Virgins By Danielle Evans Analysis

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“Virgins”, by Danielle Evans, is a tragic story narrated by a young girl who places what she views as “inevitability” into her own terms. The protagonist of the story is Erica, a young, physically well-developed girl who has her own view on men and what exactly they want from her. Throughout the story, a constant battling environment surrounds her, and one side of her keeps pushing her to the verge of giving up everything - even her virginity. Evans uses the title of the story to question the importance of finite as virginity in relation to the value of a woman’s body. Through the use of character development, plot, themes, language and style, setting and figurative language, she is able to come up with a true proposal of the both self-value,…show more content…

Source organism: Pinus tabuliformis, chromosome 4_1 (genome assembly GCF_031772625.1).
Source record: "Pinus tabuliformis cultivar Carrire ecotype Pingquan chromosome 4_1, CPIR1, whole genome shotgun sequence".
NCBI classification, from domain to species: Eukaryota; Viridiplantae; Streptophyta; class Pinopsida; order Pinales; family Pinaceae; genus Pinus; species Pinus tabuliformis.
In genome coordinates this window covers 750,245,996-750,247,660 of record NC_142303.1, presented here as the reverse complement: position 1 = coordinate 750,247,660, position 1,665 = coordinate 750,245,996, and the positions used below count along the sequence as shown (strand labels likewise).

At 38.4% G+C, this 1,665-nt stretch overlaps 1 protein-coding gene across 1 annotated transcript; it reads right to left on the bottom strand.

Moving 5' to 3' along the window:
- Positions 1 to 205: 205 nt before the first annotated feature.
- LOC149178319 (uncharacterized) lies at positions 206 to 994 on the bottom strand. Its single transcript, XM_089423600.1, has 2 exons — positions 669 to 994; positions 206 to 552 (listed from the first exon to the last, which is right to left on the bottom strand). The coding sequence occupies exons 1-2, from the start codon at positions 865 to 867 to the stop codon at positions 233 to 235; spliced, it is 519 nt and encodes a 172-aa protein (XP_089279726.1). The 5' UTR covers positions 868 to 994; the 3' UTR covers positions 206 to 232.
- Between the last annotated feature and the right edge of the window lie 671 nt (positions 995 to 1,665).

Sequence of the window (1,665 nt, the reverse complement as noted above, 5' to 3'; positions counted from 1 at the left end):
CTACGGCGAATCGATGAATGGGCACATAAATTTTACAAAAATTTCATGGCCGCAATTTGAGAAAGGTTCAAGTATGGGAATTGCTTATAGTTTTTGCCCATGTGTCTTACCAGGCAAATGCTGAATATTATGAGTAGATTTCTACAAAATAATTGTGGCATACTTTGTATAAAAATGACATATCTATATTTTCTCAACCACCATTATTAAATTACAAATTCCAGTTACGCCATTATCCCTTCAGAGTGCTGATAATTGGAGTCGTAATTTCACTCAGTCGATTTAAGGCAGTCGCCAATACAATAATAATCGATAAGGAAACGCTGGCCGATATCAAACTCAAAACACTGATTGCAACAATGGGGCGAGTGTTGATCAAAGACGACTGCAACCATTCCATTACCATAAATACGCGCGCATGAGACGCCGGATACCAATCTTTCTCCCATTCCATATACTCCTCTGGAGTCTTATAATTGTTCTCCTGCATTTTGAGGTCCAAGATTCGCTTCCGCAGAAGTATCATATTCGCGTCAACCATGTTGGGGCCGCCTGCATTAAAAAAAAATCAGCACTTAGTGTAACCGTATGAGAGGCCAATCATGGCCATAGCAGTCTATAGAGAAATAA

The title of the book “Virgins” communicates more than the first sexual act. It depicts the inability to make personal decisions without basing off other people’s opinions and beliefs. The story is an analysis of the progression of two females and their interaction with men. Though different, each girl has a different perception of sexual anatomy and hence Evans is able to communicate his message that virginity or sexuality is something that is a sole decision of someone despite whether they have had vaginal sex or not. Throughout the story, Erica is unsure with men. She lacks sexual determination. While Jasmine feels that sex is something that “he did that to everyone,” (11) when referring to the lifeguard, Erica still believes that one has to make a decision on whom to sleep with. After losing her virginity, Erica loses her naivety and gains full control of the situation to Erica, making her the subject of her own sentence, and allowing her to have total autonomy. She embraces her new sexuality. According to the article “Sexualities”, the genre of virginity loss is considered to be most popular and significant in the 21st century (McAlister 1). The article Gender and the Meaning and Experience of Virginity Loss in the Contemporary United States suggests, “Young women, while more permissive than in previous decades, continued to value virginity and predicate sexual activity on love and committed romantic relationship, whereas young men continued to express disdain for virginity, engage in sexual activity primarily out of curiosity and desire for physical and welcome opportunities for casual sex” (Carpenter 1). This depicts the need for sexual activity rather than a romantic relationship by men and why they may look at women as sexual objects rather than ordinary
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